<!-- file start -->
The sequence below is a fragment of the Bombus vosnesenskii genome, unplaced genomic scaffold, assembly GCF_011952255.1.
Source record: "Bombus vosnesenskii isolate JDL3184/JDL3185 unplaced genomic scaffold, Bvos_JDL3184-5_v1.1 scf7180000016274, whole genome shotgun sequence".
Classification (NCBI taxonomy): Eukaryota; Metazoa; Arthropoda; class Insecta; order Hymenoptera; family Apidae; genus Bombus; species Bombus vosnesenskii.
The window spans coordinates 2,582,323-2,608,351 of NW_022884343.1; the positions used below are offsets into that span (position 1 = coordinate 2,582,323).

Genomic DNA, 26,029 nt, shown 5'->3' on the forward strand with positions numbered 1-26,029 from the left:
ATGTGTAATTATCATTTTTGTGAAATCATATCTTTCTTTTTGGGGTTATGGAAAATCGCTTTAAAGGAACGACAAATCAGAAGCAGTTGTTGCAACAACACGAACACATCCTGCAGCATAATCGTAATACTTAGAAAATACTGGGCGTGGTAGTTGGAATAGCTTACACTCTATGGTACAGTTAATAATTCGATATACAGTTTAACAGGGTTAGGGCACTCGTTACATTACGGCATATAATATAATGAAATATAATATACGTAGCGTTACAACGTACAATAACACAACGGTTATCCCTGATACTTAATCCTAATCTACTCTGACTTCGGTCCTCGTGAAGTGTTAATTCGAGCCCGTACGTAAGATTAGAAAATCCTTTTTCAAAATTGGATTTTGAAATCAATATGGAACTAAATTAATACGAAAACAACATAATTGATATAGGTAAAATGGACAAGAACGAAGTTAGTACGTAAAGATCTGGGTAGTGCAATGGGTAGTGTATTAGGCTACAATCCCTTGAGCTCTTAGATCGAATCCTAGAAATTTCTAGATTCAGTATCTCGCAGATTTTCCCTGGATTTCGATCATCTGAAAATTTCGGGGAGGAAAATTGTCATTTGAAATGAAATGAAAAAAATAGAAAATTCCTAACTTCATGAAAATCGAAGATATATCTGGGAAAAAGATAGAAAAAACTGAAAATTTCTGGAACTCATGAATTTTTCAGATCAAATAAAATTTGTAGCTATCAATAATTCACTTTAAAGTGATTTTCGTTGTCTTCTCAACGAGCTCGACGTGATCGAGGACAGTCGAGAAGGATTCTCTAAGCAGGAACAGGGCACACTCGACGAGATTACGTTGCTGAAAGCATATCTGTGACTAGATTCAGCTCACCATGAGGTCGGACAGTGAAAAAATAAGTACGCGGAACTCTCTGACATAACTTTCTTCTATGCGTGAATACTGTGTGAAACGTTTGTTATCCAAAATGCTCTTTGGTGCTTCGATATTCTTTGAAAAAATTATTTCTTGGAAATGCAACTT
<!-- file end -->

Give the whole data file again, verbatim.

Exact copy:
The sequence below is a fragment of the Bombus vosnesenskii genome, unplaced genomic scaffold, assembly GCF_011952255.1.
Source record: "Bombus vosnesenskii isolate JDL3184/JDL3185 unplaced genomic scaffold, Bvos_JDL3184-5_v1.1 scf7180000016274, whole genome shotgun sequence".
Classification (NCBI taxonomy): Eukaryota; Metazoa; Arthropoda; class Insecta; order Hymenoptera; family Apidae; genus Bombus; species Bombus vosnesenskii.
The window spans coordinates 2,582,323-2,608,351 of NW_022884343.1; the positions used below are offsets into that span (position 1 = coordinate 2,582,323).

Genomic DNA, 26,029 nt, shown 5'->3' on the forward strand with positions numbered 1-26,029 from the left:
ATGTGTAATTATCATTTTTGTGAAATCATATCTTTCTTTTTGGGGTTATGGAAAATCGCTTTAAAGGAACGACAAATCAGAAGCAGTTGTTGCAACAACACGAACACATCCTGCAGCATAATCGTAATACTTAGAAAATACTGGGCGTGGTAGTTGGAATAGCTTACACTCTATGGTACAGTTAATAATTCGATATACAGTTTAACAGGGTTAGGGCACTCGTTACATTACGGCATATAATATAATGAAATATAATATACGTAGCGTTACAACGTACAATAACACAACGGTTATCCCTGATACTTAATCCTAATCTACTCTGACTTCGGTCCTCGTGAAGTGTTAATTCGAGCCCGTACGTAAGATTAGAAAATCCTTTTTCAAAATTGGATTTTGAAATCAATATGGAACTAAATTAATACGAAAACAACATAATTGATATAGGTAAAATGGACAAGAACGAAGTTAGTACGTAAAGATCTGGGTAGTGCAATGGGTAGTGTATTAGGCTACAATCCCTTGAGCTCTTAGATCGAATCCTAGAAATTTCTAGATTCAGTATCTCGCAGATTTTCCCTGGATTTCGATCATCTGAAAATTTCGGGGAGGAAAATTGTCATTTGAAATGAAATGAAAAAAATAGAAAATTCCTAACTTCATGAAAATCGAAGATATATCTGGGAAAAAGATAGAAAAAACTGAAAATTTCTGGAACTCATGAATTTTTCAGATCAAATAAAATTTGTAGCTATCAATAATTCACTTTAAAGTGATTTTCGTTGTCTTCTCAACGAGCTCGACGTGATCGAGGACAGTCGAGAAGGATTCTCTAAGCAGGAACAGGGCACACTCGACGAGATTACGTTGCTGAAAGCATATCTGTGACTAGATTCAGCTCACCATGAGGTCGGACAGTGAAAAAATAAGTACGCGGAACTCTCTGACATAACTTTCTTCTATGCGTGAATACTGTGTGAAACGTTTGTTATCCAAAATGCTCTTTGGTGCTTCGATATTCTTTGAAAAAATTATTTCTTGGAAATGCAACTT